RUNESTAD: Choral Pieces
Conspirare/ Craig Hella Johnson
Eriks Esenvalds, Ola Gjeilo, and Eric Whitacre might have to slide down the bench a little to make room for a newcomer. He is Jake Runestad, a Peabody-trained American composer who was born in 1986 and is currently headquartered in Minneapolis. Runestad’s music tends to be luminous, spiritually-charged, enmeshed with the texts that inspired it, and fully accessible to singers and audiences. There is also an American feel to his writing. I say this not only because of the American Triptych that captures the wisdom of HD Thoreau (‘Reflections’), Wendell Berry (‘The Peace of Wild Things’), and John Muir (‘Come to the Woods’) in song; but because of the open, unpretentious, uncluttered harmonies that extend musical life to the words of Hildegard, Tagore, St Francis, St John of the Cross, and the Sufi mystic, Rabia. There’s a reason why this guy’s songs are sung all over the place, and why an A-List choir like Conspirare has embraced him.
The centerpiece here is Runestad’s choral cycle The Hope of Loving (2015), which engages the choir and a string quartet in poetry explaining the mysteries of love. From the hushed and haunting ‘Yield to Love’ (Rabia), to the galloping energy of the ‘Wild Forces’ St Francis says lurk in us, to what sounds like Rutter and Webber in ‘My Soul is a Candle’ (St John of the Cross), this is a choral cycle to be reckoned with. A favorite selection outside that set is ‘Caged Bird’ (Paul Laurence Dunbar), which alternates the sadness of freedom deprived with the restless rhythms of people seeking to gain it. I also admire the tone painting that animates poet Todd Boss’s Waves as they toss, cross, crash and thrash their way through the opening selection of the program. Conspirare—no surprise here— supports the composer every step of the way; collectively and in the solos performed handsomely by soloists culled from its ranks.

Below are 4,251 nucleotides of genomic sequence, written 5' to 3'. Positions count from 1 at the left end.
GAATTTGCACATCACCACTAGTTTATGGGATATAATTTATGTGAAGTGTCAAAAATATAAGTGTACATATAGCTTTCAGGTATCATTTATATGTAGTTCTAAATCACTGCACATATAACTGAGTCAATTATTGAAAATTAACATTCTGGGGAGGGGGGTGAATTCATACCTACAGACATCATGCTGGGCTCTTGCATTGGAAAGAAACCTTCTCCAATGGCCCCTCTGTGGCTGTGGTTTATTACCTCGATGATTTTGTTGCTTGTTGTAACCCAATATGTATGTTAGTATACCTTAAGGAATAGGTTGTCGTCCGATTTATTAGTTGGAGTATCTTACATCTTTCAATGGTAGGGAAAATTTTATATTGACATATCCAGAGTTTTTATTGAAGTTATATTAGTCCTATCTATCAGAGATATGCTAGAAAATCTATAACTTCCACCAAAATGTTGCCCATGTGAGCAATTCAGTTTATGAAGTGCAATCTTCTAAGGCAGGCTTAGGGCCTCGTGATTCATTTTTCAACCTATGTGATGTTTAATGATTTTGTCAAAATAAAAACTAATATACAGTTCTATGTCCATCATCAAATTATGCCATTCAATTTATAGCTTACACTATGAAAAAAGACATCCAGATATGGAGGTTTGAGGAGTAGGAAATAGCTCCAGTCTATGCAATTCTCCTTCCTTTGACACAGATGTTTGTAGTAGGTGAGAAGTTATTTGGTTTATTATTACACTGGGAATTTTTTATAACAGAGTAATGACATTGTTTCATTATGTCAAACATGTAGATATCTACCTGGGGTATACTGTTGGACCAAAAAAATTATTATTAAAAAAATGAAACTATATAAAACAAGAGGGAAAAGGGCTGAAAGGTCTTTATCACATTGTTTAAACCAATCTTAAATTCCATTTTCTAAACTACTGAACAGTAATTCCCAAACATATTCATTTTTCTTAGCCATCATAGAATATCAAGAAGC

I’m pleased to share my enthusiasm for two reasons. First, it is always nice to sound the alert when a talented new choral composer comes on the scene. Plus, one of the choirs I sing in—the redoubtable Arundel Vocal Arts Society of Annapolis—will be performing The Hope of Loving this December. Can’t wait!